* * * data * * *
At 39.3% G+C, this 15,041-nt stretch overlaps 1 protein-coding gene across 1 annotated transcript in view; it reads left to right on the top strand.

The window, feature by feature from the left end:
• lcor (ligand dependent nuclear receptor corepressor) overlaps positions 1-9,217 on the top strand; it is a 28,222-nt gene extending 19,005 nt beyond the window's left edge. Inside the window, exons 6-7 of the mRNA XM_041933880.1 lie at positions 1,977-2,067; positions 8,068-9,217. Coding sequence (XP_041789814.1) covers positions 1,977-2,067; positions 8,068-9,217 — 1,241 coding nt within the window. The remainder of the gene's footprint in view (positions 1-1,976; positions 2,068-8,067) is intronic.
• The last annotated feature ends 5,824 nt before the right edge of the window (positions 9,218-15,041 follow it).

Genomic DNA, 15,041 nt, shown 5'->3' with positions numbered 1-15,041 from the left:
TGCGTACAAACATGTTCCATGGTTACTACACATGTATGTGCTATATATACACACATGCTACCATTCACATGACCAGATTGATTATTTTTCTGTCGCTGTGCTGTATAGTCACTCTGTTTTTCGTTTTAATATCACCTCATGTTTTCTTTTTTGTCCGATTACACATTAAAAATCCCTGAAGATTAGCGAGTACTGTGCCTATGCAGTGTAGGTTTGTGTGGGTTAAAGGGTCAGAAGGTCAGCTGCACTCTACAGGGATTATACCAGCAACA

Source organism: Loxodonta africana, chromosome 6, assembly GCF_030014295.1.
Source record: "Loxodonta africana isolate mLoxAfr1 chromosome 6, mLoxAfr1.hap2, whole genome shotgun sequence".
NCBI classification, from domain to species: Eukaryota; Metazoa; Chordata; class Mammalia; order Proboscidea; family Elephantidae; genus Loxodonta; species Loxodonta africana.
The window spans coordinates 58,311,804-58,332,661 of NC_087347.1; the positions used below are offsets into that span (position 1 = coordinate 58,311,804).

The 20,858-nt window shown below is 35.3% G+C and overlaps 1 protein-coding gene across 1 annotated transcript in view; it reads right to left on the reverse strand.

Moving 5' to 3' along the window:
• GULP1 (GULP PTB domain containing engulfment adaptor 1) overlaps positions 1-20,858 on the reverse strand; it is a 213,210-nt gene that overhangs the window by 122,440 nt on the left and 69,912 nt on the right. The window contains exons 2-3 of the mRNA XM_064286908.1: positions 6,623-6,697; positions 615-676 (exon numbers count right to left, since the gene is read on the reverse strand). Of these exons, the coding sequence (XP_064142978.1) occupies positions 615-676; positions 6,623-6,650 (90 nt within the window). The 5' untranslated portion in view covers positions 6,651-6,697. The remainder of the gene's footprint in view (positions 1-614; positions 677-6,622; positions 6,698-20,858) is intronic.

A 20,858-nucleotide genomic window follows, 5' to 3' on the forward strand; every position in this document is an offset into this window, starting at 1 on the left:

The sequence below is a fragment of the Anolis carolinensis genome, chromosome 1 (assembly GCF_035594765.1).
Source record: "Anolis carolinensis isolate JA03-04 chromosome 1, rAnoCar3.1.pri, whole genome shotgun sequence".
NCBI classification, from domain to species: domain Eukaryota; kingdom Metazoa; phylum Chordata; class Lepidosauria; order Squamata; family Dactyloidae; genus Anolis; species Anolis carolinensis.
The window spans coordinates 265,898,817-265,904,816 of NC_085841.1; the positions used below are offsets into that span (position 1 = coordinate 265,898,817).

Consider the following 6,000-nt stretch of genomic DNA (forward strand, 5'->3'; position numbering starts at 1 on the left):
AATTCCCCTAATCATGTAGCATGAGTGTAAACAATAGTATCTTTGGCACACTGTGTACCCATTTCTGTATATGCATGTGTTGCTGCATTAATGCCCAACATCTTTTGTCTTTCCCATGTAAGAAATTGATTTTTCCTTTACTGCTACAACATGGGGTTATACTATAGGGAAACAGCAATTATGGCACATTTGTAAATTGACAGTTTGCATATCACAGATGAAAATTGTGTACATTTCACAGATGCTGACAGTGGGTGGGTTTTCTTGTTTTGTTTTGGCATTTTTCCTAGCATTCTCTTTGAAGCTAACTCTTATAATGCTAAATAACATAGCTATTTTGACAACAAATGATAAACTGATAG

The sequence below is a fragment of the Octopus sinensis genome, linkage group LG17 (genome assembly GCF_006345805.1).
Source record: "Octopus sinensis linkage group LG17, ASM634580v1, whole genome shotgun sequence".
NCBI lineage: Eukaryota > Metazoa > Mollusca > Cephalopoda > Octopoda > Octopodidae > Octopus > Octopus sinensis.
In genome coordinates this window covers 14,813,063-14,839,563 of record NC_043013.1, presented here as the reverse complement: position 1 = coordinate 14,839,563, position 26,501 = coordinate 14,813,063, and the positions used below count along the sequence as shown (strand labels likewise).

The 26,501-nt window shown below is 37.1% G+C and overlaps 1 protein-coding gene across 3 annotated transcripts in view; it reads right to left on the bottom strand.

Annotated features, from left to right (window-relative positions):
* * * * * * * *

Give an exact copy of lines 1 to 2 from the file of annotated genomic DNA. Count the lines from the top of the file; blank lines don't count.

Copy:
At 39.3% G+C, this 15,041-nt stretch overlaps 1 protein-coding gene across 1 annotated transcript in view; it reads left to right on the top strand.

The window, feature by feature from the left end: